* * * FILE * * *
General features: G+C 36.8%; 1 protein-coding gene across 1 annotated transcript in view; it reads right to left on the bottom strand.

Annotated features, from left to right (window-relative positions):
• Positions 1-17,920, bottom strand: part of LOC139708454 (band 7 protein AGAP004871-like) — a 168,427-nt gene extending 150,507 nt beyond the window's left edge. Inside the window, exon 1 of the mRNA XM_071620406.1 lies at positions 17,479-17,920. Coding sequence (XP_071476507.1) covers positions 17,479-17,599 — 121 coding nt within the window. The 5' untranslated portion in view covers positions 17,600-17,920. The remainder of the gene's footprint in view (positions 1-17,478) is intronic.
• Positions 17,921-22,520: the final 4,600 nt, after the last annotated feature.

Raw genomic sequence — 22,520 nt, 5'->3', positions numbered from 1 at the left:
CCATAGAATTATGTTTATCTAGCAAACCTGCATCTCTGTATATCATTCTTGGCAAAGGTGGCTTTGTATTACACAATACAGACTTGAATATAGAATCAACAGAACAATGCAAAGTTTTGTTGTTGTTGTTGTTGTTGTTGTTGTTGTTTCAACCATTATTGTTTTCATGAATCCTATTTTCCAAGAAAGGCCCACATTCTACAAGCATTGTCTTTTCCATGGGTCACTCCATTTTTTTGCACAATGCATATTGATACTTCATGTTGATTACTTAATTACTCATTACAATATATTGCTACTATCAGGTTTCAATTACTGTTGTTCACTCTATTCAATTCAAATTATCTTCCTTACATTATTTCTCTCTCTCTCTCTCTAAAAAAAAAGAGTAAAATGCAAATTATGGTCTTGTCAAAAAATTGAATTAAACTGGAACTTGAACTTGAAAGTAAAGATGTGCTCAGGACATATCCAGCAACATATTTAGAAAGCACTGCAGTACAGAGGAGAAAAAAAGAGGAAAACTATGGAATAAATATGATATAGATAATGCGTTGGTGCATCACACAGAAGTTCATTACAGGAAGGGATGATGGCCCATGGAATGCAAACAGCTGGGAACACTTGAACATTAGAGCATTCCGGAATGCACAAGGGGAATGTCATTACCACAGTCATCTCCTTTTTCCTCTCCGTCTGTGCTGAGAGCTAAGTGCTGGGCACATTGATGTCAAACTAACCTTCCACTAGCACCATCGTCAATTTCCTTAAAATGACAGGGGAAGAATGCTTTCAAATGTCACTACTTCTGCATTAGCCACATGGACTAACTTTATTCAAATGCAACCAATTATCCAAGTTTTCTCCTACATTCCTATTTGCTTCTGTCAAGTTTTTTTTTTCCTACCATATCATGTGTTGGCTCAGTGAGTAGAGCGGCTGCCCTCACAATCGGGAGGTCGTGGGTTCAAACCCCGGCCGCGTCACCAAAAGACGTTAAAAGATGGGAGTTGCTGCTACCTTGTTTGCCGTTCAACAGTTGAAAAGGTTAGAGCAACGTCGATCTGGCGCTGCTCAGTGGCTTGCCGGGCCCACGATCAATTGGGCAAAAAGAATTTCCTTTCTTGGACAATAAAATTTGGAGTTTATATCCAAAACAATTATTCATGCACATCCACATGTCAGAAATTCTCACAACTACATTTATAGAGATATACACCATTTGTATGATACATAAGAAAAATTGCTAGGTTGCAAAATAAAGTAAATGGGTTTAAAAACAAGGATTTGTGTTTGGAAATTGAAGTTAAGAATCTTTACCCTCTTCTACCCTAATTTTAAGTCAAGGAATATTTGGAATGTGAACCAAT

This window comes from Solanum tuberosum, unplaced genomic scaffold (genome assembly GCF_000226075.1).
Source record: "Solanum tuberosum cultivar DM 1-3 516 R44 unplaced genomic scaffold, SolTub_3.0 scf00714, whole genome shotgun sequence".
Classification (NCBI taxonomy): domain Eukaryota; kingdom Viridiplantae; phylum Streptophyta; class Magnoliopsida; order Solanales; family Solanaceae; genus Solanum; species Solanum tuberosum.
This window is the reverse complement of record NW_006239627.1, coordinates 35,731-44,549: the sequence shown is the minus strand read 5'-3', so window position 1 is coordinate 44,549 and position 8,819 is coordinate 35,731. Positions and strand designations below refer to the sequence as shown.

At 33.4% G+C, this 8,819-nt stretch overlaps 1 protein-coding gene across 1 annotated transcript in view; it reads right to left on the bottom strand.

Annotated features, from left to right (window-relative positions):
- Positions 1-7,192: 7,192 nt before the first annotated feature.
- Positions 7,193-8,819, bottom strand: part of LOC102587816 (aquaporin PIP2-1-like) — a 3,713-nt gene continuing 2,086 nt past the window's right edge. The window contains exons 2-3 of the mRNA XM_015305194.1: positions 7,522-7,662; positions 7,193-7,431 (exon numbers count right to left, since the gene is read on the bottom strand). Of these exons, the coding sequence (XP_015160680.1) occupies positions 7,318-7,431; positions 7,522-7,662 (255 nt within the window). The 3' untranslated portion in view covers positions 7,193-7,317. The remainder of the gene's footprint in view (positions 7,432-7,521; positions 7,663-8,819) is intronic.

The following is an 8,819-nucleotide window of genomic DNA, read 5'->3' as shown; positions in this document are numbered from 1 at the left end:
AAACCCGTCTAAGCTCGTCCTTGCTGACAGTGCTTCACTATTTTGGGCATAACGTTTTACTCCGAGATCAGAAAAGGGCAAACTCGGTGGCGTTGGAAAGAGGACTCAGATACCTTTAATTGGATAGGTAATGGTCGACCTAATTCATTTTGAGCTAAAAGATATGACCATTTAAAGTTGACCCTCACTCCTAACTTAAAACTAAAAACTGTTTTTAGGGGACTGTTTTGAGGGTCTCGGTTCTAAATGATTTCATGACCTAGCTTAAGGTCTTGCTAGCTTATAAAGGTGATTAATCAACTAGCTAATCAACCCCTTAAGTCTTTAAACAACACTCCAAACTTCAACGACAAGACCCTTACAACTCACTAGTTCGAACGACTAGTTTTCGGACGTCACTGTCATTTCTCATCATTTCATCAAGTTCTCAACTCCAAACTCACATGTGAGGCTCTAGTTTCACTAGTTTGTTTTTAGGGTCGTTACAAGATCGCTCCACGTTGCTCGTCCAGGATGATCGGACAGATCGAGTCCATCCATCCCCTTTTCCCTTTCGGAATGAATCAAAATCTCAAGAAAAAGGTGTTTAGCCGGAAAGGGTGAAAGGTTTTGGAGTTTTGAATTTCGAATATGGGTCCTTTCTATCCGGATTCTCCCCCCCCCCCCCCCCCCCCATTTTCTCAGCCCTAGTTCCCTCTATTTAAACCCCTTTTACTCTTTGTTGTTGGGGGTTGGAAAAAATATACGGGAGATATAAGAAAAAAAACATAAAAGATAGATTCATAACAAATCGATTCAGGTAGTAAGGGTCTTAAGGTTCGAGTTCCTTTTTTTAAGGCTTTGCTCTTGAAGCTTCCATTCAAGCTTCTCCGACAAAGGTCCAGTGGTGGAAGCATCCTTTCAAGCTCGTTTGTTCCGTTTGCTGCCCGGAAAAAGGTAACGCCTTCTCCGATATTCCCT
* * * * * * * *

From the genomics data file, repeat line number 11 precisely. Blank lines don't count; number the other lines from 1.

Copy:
At 33.4% G+C, this 8,819-nt stretch overlaps 1 protein-coding gene across 1 annotated transcript in view; it reads right to left on the bottom strand.